Open Wi-Fi or unencrypted Internet access may sound enticing, but there are thousands of threats that come with it. BRENDAN MCARAVEY, Country Manager at Citrix South Africa, believes it is imperative for users to protect their devices before taking any chances.
“Open”, Wi-Fi is available almost everywhere, different cities have their own implementation strategies. While cities like Cape Town have implemented a strategy where the city owns and manages WiFi points to the value of R10 million. Tshwane on the other hand has relied on their private sector partner, the NGO Project Isizwe for their roll out. And, City of Johannesburg in January 2017 rolled out 1 000 WiFi hotspots in public areas.
Open Wi-Fi is generally defined as wireless networks that provides free, unencrypted access without the need to identify yourself, or for the Wi-Fi access point to identify itself (authentication). Providing open Wi-Fi is considered a value-added service or feature of many consumer-oriented businesses today. Combined with sometimes unacceptable cellular bandwidth or signal strength, and data plan limits, it is difficult to resist the lure of open, free Wi-Fi.
But in life, cause and effect is a reality virtually everyone acknowledges. The convenience of open Wi-Fi (cause) introduces security threats (effect), and places the responsibility of safely utilising these services on the end user (effect). The principal threat impacting users of open Wi-Fi is traffic sniffing, or eavesdropping, whereby an attacker “listens” in on wireless traffic that is not encrypted, potentially providing access to sensitive data. Probably the best public display of the consequences surrounding the use of unencrypted, open Wi-Fi is the “Wall of Sheep”, a staple at the DefCon security conference in Las Vegas for more than fifteen years.
The Wall of Sheep tracks people (sheep) at the conference that use open, unencrypted Wi-Fi to send email, login to websites, message their friends, etc. These sheeple (Riverside’s term, not ours) are publicly shamed by posting redacted login details for each of their infractions on the “wall of sheep”. In virtually every case, these conference attendees connected to either DefCon-Open, the purpose-built open Wi-Fi network hosted at DefCon for catching unsafe Internet users, or a researcher or attacker’s “rogue” open Wi-Fi. DefCon attendees can connect securely to the official, encrypted DefCon Wi-Fi network by downloading their certificate.
The above mentioned dangers of using ‘Open Wi-Fi’ are fast becoming a reality in South Africa as well. The high cost of data often forces people to use these hotspots, most often, for job searches, banking and other essential activities which are also be data intensive. This highlights that there is a growing need to create awareness among South Africans that; security of personal information is at high-risk when using these hotspots.
Citrix has educated customers about wireless security since at least 2010. Today, customers have several options available to help secure end users’ Wi-Fi use when outside the office. One of the easiest and best-known solutions is utilising NetScaler Gateway, which provides network protection via Full VPN access to its users. In addition to encrypting traffic from the remote device to the NetScaler, access profiles can be configured to forward (proxy) traffic to a content filtering system or other security infrastructure for inspection.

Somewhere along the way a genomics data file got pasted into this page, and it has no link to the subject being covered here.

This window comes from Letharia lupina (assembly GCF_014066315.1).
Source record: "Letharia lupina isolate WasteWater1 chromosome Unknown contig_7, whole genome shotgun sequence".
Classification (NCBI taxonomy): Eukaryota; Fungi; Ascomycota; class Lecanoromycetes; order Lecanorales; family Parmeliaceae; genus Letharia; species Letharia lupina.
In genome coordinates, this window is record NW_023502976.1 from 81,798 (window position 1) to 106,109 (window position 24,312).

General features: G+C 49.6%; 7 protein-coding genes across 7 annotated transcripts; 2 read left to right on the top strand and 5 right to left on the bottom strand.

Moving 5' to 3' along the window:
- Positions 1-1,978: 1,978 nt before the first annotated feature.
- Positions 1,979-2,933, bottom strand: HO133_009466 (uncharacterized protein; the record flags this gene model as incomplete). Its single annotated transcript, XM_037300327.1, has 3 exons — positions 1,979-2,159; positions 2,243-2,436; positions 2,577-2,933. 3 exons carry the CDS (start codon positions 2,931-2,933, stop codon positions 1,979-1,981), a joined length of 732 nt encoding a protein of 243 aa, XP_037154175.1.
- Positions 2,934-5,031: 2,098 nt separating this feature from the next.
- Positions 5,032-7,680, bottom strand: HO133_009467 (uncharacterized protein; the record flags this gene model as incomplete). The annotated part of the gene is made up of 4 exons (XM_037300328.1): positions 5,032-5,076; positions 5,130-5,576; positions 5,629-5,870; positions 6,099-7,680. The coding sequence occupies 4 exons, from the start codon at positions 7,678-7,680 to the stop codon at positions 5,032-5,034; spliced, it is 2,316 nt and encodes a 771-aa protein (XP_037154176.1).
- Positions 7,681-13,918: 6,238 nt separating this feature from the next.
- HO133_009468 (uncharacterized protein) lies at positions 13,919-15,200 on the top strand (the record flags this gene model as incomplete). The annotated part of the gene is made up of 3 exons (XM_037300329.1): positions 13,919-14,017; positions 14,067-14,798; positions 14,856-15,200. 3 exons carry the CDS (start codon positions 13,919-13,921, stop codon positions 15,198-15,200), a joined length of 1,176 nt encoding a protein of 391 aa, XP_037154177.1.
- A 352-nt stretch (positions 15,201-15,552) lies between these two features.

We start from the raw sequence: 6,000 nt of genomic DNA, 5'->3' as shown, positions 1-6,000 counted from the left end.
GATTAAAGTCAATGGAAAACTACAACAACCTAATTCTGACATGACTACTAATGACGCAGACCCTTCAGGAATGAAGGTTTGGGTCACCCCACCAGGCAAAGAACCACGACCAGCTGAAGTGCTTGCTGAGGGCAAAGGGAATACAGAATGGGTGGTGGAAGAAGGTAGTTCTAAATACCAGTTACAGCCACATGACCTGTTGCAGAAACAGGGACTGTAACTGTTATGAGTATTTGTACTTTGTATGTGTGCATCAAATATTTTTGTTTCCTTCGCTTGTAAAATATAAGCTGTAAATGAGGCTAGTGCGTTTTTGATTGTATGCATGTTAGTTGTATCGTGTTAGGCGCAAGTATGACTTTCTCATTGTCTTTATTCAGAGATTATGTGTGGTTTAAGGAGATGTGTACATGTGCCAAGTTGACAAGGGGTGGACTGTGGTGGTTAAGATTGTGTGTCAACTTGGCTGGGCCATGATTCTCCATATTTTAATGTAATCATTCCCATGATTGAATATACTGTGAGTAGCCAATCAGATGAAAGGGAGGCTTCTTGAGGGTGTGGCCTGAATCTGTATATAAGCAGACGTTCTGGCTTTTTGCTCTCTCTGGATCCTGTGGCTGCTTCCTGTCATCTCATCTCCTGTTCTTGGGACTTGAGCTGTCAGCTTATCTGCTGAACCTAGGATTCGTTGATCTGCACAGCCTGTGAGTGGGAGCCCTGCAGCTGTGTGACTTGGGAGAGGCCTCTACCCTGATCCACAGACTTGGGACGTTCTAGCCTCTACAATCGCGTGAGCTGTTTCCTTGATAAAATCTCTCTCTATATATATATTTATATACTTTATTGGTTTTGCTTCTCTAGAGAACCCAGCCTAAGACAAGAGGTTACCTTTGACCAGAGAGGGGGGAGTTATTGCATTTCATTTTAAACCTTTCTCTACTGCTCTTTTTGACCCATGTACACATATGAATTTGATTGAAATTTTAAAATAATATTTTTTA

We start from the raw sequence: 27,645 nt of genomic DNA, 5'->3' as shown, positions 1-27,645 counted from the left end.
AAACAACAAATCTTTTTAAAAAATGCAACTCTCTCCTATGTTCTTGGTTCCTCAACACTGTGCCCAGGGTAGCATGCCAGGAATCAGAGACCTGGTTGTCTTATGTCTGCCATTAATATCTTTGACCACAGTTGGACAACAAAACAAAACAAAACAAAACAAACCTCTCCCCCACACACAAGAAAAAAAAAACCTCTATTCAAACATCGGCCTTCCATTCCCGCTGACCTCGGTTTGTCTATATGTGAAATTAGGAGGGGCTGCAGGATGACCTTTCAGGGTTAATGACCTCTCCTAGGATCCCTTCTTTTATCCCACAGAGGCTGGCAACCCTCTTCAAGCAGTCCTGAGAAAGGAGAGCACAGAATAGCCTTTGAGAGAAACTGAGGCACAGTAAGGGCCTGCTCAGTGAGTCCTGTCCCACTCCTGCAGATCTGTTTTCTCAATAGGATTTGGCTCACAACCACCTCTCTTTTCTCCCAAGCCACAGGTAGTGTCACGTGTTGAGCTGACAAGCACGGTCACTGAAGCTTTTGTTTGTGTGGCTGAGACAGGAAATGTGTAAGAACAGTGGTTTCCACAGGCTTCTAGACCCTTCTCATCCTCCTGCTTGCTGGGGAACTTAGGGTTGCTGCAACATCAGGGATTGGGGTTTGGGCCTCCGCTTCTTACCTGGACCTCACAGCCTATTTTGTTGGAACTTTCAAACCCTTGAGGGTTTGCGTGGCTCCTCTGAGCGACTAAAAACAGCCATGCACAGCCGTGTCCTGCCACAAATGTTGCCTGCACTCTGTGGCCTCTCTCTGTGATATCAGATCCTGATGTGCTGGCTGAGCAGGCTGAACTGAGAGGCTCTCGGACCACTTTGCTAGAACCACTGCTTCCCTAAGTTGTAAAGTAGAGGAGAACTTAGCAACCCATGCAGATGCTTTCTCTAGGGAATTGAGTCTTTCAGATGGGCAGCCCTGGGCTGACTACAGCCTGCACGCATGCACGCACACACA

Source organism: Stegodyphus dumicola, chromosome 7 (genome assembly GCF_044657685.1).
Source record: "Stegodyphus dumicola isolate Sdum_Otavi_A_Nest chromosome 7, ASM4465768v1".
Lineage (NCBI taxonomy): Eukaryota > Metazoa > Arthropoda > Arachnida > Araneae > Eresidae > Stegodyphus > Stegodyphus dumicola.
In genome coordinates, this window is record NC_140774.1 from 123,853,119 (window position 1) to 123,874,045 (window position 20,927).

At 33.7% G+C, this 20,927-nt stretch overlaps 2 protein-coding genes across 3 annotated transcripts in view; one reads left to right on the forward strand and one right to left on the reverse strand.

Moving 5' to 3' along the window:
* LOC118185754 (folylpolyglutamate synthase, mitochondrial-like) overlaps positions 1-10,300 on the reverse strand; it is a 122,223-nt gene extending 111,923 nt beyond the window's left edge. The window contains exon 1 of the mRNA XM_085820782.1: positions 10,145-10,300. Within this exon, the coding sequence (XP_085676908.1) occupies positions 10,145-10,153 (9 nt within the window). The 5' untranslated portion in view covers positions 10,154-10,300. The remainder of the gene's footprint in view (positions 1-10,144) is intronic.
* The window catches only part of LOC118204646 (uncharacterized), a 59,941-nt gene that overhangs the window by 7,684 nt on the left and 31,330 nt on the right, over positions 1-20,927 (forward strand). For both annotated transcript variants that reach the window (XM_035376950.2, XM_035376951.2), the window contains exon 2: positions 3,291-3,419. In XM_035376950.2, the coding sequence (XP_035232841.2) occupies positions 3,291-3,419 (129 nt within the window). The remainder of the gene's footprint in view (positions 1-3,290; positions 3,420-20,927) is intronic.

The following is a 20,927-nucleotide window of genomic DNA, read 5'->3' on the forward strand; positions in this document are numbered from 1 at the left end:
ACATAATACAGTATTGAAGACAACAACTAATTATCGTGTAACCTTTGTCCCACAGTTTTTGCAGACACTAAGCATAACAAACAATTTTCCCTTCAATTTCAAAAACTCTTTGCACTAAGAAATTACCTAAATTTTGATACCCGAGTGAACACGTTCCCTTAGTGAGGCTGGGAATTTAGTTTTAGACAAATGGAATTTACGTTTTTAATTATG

After all, there is more to networking than HTTP and HTTPS (“HTTP/S”). In fact, some mobile applications don’t use HTTP/S at all. Organisations may never know all of the apps a user has installed unless a full device management solution is deployed, encrypting all traffic with Full VPN is a more sensible choice. And with NetScaler Gateway, organisations can keep track of these remote users effectively.
We do not live in a perfect world, and cyber-attacks are now more frequent than ever before. It is essential for people to know that getting access to open WiFi does make life easier, but it can soon turn into a problematic situation as well. It is imperative that people become aware of the dangers and protect themselves accordingly.
Epic Games brings a
Nite-mare to Android
Epic Games’ decision to not publish games through Google Play inadvertently opens a market to Android virus makers, writes BRYAN TURNER.
Epic Games, the creator of Fortnite, decided to take the high road by skipping Google Play’s app distribution market and placing a third-party installer for its games on its website. While this is technically fine, it is not recommended for the average user, because allowing third-party installers on one’s smartphone opens up the possibility of non-signed and malicious software to be run on the smartphone.
In June, malware researchers at ESET warned Android gamers that malicious fake versions of the Fortnite app had been created to steal personal information or damage smartphones. A malware researcher demonstrated how the fake applications works in the Tweet below.
Example how you can get infected by downloading #Fortnite Android app from YouTube video with 130K+ views.
This one send SMS to premium rate number and downloads another fake app. pic.twitter.com/pYj8GZoqoZ
— Lukas Stefanko (@LukasStefanko) June 21, 2018
While the decision to bypass Google Play was a bold move on Epic Games’ part, it has been a long time coming for app developers to move their premium apps off Google’s Play Store. The two major app distributors, Google Play and Apple’s App Store, take a 30% cut of every purchase made through their app distribution platforms.
The App Store is currently the only way to get apps on a non-modified iOS device, which is why Epic Games had no choice for Fortnite to be in the App Store. On the other hand, Android phones can install packages downloaded through the browser, which makes the Play Store almost unnecessary for the gaming company.